Benjamin Butler - New Orleans:

Following this success, Butler received command of the forces that occupied Ship Island off the Mississippi coast in December 1861. From this position, he moved to occupy New Orleans after the city's capture by Flag Officer David G. Farragut in April 1862. Reasserting Union control over New Orleans, Butler's administration of the area received mixed reviews. While his directives helped check the annual yellow fever outbreaks others, such as General Order No. 28, led to outrage across the South. Tired of the city's women abusing and insulting his men, this order, issued on May 15, stated that any woman caught doing so would be treated as a "woman of the town plying her avocation" (a prostitute). In addition, Butler censored New Orleans' newspapers and was believed to have used his position to loot homes in the area as well as improperly profit from the trade in confiscated cotton.

These actions earned him the nickname "Beast Butler." After foreign consuls complained to Lincoln that he was interfering with their operations, Butler was recalled in December 1862 and replaced with his old foe Nathaniel Banks.

Benjamin Butler - Army of the James:

Despite Butler's weak record as a field commander and controversial tenure in New Orleans, his switch to the Republican Party and support from its Radical wing compelled Lincoln to give him a new assignment. Returning to Fort Monroe, he assumed command of the Department of Virginia and North Carolina in November 1863. The following April, Butler's forces assumed the title of Army of the James and he received orders from Lieutenant General Ulysses S. Grant to attack west and disrupt the Confederate railroads between Petersburg and Richmond. These operations were intended to support Grant's Overland Campaign against General Robert E. Lee to the north. Moving slowly, Butler's efforts came to a halt near Bermuda Hundred in May when his troops were held by a smaller force led by General P.G.T. Beauregard.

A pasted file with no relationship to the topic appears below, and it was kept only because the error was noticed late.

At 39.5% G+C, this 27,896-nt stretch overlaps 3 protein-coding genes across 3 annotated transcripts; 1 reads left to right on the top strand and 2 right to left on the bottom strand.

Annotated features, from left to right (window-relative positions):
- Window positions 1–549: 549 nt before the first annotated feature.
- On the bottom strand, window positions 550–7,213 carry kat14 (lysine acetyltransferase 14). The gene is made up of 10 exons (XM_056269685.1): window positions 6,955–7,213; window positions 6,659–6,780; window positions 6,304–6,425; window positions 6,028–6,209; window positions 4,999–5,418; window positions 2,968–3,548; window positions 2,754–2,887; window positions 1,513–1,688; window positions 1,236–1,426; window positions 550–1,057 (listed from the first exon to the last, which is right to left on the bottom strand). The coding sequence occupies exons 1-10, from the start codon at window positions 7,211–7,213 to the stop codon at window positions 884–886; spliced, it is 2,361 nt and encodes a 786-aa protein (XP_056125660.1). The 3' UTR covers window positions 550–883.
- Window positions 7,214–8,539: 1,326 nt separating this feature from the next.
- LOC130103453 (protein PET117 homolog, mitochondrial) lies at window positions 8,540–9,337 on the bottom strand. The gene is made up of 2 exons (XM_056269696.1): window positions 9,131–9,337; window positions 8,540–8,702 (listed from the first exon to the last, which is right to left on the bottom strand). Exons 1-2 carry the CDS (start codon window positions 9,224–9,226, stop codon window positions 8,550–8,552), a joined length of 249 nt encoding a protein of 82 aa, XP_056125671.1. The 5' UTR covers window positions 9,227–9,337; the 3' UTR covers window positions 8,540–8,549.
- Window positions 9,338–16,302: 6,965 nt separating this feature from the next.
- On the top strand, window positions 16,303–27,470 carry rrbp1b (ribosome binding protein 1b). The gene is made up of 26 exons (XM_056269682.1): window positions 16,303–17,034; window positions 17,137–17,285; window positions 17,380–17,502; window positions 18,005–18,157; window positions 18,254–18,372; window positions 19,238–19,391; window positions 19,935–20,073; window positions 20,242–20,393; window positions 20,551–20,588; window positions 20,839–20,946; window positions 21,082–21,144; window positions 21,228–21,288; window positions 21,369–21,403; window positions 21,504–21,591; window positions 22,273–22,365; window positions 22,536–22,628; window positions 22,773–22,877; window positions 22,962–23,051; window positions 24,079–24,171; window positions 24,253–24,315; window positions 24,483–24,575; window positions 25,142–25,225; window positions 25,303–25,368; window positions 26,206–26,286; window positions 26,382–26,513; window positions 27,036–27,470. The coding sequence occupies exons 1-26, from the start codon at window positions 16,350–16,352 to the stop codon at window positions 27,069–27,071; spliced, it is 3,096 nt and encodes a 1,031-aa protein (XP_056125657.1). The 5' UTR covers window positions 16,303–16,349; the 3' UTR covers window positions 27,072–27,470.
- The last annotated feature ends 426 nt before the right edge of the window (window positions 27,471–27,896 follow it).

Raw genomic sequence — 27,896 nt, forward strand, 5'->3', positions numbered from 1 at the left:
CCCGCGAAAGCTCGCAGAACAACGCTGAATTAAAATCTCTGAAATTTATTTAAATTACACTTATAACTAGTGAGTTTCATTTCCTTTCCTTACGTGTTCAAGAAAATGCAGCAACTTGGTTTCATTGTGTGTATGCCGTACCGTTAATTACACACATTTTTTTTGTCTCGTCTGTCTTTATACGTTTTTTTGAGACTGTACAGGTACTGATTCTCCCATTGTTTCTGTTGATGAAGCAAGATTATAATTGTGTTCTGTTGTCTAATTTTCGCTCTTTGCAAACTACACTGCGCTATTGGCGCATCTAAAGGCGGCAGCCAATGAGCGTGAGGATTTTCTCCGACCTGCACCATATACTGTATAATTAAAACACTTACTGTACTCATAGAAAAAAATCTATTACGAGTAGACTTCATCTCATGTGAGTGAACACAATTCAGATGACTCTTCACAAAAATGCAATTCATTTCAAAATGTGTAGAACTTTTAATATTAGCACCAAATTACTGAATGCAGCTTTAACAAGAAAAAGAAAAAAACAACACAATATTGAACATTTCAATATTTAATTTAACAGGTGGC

With the arrival of Grant and the Army of the Potomac near Petersburg in June, Butler's men began operating in conjunction with this larger force. Despite Grant's presence, his performance did not improve and the Army of the James continued to have difficulty. Positioned north of the James River, Butler's men had some success at Chaffin's Farm in September, but subsequent actions later in the month and in October failed to gain significant ground.

With the situation at Petersburg stalemated, Butler was directed in December to take part of his command to capture Fort Fisher near Wilmington, NC. Supported by a large Union fleet led by Rear Admiral David D. Porter, Butler landed some of his men before judging that the fort was too strong and the weather too poor to mount an assault. Returning north to an irate Grant, Butler was relieved on January 8, 1865 and command of the Army of the James passed to Major General Edward O.C. Ord.

Benjamin Butler - Later Career & Life:

Returning to Lowell, Butler hoped to find a position in the Lincoln Administration but was thwarted when the president was assassinated in April. Formally leaving the military on November 30, he elected to resume his political career and won a seat in Congress the following year. In 1868, Butler played a key role in the impeachment and trial of President Andrew Johnson and three years later wrote the initial draft of the Civil Rights Act of 1871. A sponsor of the Civil Rights Act of 1875, which called of equal access to public accommodations, he was angered to see the law overturned by the Supreme Court in 1883. After unsuccessful bids for Governor of Massachusetts in 1878 and 1879, Butler finally won the office in 1882.

While governor, Butler appointed the first woman, Clara Barton, to an executive office in May 1883 when he offered her oversight of the Massachusetts Reformatory Prison for Women. In 1884, he earned the presidential nomination from the Greenback and Anti-Monopoly Parties, but fared poorly in the general election. Leaving office in January 1884, Butler continued to practice law until his death on January 11, 1893. Passing in Washington, DC, his body was returned to Lowell and buried at Hildreth Cemetery.